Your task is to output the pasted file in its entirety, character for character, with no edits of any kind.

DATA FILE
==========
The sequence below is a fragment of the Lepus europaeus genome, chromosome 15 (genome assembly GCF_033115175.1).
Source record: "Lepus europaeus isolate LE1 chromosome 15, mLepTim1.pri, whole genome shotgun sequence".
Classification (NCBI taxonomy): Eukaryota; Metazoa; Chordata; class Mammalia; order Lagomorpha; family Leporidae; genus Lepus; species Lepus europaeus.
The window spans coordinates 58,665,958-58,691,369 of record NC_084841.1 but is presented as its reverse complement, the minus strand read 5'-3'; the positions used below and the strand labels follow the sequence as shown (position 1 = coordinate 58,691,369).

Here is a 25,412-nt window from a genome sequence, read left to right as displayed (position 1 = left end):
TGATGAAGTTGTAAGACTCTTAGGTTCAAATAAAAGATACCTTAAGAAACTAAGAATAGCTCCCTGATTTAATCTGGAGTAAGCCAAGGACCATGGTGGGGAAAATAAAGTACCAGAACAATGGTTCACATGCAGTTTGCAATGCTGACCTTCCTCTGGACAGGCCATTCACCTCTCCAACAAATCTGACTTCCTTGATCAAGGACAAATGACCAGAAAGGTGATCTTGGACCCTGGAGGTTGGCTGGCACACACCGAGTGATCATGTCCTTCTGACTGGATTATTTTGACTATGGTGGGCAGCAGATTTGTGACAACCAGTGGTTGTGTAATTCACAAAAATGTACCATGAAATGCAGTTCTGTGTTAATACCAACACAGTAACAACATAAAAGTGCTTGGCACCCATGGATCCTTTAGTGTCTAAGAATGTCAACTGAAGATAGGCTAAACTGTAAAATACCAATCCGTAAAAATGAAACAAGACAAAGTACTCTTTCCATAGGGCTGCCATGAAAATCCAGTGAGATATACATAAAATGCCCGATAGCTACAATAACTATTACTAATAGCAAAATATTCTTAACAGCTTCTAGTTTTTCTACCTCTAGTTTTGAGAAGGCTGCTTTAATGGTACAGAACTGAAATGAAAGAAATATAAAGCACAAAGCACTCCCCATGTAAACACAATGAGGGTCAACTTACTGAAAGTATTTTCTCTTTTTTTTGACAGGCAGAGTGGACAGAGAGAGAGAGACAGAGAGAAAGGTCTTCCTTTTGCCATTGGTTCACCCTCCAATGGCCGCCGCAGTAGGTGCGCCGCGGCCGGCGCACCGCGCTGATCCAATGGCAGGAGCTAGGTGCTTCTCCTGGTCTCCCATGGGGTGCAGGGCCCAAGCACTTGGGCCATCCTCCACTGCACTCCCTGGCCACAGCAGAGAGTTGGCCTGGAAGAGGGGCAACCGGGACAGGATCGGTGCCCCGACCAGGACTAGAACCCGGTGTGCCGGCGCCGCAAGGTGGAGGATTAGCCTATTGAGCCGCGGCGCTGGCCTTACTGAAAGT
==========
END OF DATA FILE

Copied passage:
The sequence below is a fragment of the Lepus europaeus genome, chromosome 15 (genome assembly GCF_033115175.1).
Source record: "Lepus europaeus isolate LE1 chromosome 15, mLepTim1.pri, whole genome shotgun sequence".
Classification (NCBI taxonomy): Eukaryota; Metazoa; Chordata; class Mammalia; order Lagomorpha; family Leporidae; genus Lepus; species Lepus europaeus.
The window spans coordinates 58,665,958-58,691,369 of record NC_084841.1 but is presented as its reverse complement, the minus strand read 5'-3'; the positions used below and the strand labels follow the sequence as shown (position 1 = coordinate 58,691,369).

Here is a 25,412-nt window from a genome sequence, read left to right as displayed (position 1 = left end):
TGATGAAGTTGTAAGACTCTTAGGTTCAAATAAAAGATACCTTAAGAAACTAAGAATAGCTCCCTGATTTAATCTGGAGTAAGCCAAGGACCATGGTGGGGAAAATAAAGTACCAGAACAATGGTTCACATGCAGTTTGCAATGCTGACCTTCCTCTGGACAGGCCATTCACCTCTCCAACAAATCTGACTTCCTTGATCAAGGACAAATGACCAGAAAGGTGATCTTGGACCCTGGAGGTTGGCTGGCACACACCGAGTGATCATGTCCTTCTGACTGGATTATTTTGACTATGGTGGGCAGCAGATTTGTGACAACCAGTGGTTGTGTAATTCACAAAAATGTACCATGAAATGCAGTTCTGTGTTAATACCAACACAGTAACAACATAAAAGTGCTTGGCACCCATGGATCCTTTAGTGTCTAAGAATGTCAACTGAAGATAGGCTAAACTGTAAAATACCAATCCGTAAAAATGAAACAAGACAAAGTACTCTTTCCATAGGGCTGCCATGAAAATCCAGTGAGATATACATAAAATGCCCGATAGCTACAATAACTATTACTAATAGCAAAATATTCTTAACAGCTTCTAGTTTTTCTACCTCTAGTTTTGAGAAGGCTGCTTTAATGGTACAGAACTGAAATGAAAGAAATATAAAGCACAAAGCACTCCCCATGTAAACACAATGAGGGTCAACTTACTGAAAGTATTTTCTCTTTTTTTTGACAGGCAGAGTGGACAGAGAGAGAGAGACAGAGAGAAAGGTCTTCCTTTTGCCATTGGTTCACCCTCCAATGGCCGCCGCAGTAGGTGCGCCGCGGCCGGCGCACCGCGCTGATCCAATGGCAGGAGCTAGGTGCTTCTCCTGGTCTCCCATGGGGTGCAGGGCCCAAGCACTTGGGCCATCCTCCACTGCACTCCCTGGCCACAGCAGAGAGTTGGCCTGGAAGAGGGGCAACCGGGACAGGATCGGTGCCCCGACCAGGACTAGAACCCGGTGTGCCGGCGCCGCAAGGTGGAGGATTAGCCTATTGAGCCGCGGCGCTGGCCTTACTGAAAGT